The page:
5 Big Questions for early childhood: my thoughts

A baby's hand on that of an adult. 5 Big Questions.

I love taking part in radio conversations – it’s something bloggers are invited to do quite a lot – but hadn’t been involved in any since starting my new job.

When I was offered the chance to take part in one on BBC Radio 5 Live this week, I jumped at the chance. It was a fascinating subject and I could fit it in before my commute!

The topic was 5 Big Questions – the Duchess of Cambridge’s new NSPCC-backed campaign about the foundation years of childhood.

As the name suggests, it centres on five questions aimed at getting parents and carers thinking about the early years of children’s lives.

As is often the case with radio, I didn’t get asked the questions I had anticipated so, for what it’s worth, here are the 5 Big Questions and my thoughts on them.

What do you believe is most important for children growing up in the UK today to live a happy adult life? Rank from most important to least important.

  • Good physical and mental health
  • Good friendships and relationships
  • Access to opportunities
  • Access to a good education

I think it’s difficult to rank them as I believe these factors are interdependent in many ways. They’re all very important and it feels wrong to suggest that some have more weighting than others.

I’m pleased to see mental health included, though. It’s still seen as either taboo or nonsense by some but should be a key consideration alongside everything else listed.

Which of these statements is closest to your opinion?

  • It is primarily the responsibility of parents to give children aged 0-5 the best chance of health and happiness
  • It is primarily the responsibility of others in society
  • It is the shared responsibility of parents and others in society

I think it’s mainly the role of parents, but others have parts to play too. Teachers and early years experts, for example, can have a major impact.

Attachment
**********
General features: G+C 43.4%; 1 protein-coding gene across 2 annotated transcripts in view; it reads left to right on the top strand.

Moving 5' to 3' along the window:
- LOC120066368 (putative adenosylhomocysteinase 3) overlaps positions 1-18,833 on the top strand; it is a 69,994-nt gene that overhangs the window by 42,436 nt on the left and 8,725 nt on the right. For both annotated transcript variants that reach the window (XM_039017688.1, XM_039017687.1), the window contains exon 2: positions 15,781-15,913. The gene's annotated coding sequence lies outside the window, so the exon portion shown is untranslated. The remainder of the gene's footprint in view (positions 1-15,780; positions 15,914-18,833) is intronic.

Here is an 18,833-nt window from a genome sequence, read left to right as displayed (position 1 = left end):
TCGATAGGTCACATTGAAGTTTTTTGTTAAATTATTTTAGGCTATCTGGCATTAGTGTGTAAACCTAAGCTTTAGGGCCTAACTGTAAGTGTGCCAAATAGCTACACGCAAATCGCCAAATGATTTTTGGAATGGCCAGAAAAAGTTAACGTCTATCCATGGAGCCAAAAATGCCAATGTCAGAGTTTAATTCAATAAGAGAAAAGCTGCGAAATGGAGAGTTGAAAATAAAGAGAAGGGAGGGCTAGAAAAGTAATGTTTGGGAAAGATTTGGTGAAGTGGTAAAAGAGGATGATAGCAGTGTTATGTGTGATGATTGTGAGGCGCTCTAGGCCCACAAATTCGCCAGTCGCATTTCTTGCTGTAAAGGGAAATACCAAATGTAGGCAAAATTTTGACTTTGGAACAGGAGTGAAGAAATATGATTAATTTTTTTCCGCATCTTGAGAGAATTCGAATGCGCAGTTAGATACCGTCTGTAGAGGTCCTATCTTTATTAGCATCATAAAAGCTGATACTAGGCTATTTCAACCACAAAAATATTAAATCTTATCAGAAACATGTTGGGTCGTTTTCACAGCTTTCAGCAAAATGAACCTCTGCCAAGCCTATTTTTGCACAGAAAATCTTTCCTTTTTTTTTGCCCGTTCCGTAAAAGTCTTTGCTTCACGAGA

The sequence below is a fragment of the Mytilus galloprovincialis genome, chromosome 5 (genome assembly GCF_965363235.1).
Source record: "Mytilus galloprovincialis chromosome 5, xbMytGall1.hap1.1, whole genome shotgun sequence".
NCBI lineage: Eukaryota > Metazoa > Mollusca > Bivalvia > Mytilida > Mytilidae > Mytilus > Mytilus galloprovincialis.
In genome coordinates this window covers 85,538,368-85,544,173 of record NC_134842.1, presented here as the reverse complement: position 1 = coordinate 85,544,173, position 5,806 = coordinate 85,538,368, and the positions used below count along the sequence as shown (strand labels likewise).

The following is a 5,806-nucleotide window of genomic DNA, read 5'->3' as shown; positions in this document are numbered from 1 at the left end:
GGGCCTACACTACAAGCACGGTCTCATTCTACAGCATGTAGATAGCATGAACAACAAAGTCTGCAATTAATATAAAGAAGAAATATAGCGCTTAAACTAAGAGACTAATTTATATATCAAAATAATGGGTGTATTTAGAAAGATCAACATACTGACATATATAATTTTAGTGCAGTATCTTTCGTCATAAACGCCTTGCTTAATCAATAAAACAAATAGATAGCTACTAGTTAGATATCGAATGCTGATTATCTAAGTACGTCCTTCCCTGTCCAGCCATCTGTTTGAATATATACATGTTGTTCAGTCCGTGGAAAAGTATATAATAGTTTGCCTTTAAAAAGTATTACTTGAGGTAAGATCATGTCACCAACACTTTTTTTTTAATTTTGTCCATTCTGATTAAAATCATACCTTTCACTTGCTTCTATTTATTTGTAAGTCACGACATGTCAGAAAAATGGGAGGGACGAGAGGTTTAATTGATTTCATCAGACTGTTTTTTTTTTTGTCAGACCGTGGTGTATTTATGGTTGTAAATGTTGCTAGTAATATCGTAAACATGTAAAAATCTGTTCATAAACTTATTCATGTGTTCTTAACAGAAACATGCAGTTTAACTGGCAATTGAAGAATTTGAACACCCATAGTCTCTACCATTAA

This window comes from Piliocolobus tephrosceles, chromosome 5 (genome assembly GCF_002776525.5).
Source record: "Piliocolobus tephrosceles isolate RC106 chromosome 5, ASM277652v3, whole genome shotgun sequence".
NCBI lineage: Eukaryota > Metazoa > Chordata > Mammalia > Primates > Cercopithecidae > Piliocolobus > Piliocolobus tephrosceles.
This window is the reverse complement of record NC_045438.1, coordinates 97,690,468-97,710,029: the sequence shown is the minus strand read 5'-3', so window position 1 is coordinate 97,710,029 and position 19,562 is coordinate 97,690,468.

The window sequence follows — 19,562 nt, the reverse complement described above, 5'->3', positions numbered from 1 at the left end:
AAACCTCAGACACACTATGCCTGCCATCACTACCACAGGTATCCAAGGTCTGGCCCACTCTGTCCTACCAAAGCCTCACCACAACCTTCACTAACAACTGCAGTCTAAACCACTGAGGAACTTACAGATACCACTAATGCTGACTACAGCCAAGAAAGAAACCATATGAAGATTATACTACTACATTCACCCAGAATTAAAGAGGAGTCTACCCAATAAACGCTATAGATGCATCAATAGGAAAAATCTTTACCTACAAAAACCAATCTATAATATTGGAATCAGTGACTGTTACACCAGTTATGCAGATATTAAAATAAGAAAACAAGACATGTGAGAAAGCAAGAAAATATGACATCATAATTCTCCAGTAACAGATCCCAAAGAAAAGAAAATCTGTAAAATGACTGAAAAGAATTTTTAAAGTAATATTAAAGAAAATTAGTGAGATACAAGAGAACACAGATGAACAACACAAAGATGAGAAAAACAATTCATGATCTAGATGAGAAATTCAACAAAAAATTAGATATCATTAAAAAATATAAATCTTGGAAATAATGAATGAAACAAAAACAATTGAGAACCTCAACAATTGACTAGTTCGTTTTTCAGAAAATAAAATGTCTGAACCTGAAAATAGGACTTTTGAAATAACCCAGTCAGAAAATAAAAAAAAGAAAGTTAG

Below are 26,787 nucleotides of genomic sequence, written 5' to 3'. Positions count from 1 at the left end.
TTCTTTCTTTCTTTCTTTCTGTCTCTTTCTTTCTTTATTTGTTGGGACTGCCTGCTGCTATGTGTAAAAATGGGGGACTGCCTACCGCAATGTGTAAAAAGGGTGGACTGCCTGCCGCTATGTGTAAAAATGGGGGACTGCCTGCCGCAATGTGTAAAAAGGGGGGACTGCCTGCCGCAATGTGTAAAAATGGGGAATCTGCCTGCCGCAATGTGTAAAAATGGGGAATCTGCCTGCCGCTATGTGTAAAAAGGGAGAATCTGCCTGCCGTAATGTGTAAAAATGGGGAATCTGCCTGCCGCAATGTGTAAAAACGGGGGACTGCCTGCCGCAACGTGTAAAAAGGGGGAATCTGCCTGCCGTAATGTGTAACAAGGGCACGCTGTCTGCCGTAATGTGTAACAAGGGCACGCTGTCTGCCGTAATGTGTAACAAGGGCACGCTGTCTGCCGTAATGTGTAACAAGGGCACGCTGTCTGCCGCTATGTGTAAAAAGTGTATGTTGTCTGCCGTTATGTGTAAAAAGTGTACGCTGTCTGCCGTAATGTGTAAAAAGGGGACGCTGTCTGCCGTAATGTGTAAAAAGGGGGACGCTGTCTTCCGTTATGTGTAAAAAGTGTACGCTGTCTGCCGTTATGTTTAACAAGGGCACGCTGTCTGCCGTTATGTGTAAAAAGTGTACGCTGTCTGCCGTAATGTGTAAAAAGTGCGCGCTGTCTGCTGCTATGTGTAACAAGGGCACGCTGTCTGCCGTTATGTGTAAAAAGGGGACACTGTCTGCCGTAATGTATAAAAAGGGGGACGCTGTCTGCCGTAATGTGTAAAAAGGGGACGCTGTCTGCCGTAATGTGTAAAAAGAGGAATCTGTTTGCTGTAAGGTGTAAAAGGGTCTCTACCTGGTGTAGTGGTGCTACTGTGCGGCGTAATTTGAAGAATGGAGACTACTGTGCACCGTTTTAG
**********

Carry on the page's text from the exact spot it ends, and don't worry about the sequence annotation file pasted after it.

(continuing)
How much do you agree or disagree with this statement: The mental health and wellbeing of parents and carers has a great impact on the development of their child(ren)?

I strongly agree with this one. Because our own mental health has such a big influence on everything we do. I struggle at times and, when I do, I see it reflected in my kids’ behaviour.

Children are very good at picking up on parents’ stresses and anxieties. I don’t know whether they do this consciously, but it’s definitely something I’ve noticed.

Which of the following is closest to your opinion of what influences how children develop from the start of pregnancy to age five?

  • Mostly the traits a child is born with (i.e. nature)
  • Mostly the experiences of a child in the early years (i.e. nurture)
  • Both nature and nurture equally
  • Don’t know

I think it’s a combination of both. Of course, we’re all born with different traits and these will influence how we develop to a certain degree but nurture is essential.

We often forget that we’re essentially animals, so a lot of things we encounter in life aren’t truly intuitive. As children, we all need parents and carers to show us the ropes so we can develop accordingly.

Which period of a child and young person’s life do you think is the most important for health and happiness in adulthood?

  • Start of pregnancy to 5 years
  • 5-11 years (primary school)
  • 11-16 years (secondary school)
  • 16-18 years (further education)
  • 18-24 years (young adulthood)
  • Don’t know
  • All equally important

While all are important, I think the first five years are the most vital as they lay the foundation for everything that follows. After all, our childhoods have a huge influence on the adults we become so, to my mind, there’s no substitute for trying to get things right from day one.

I suffer from depression now, but had a very happy childhood and think it played no small part in developing the resilience that gets me through tough times.

I’m determined to do the same for my children and am really pleased to see this initiative being launched.

What do you think of the 5 Big Questions?


  1. Pingback: 5 Big Insights on early childhood: my thoughts | Diary of the Dad

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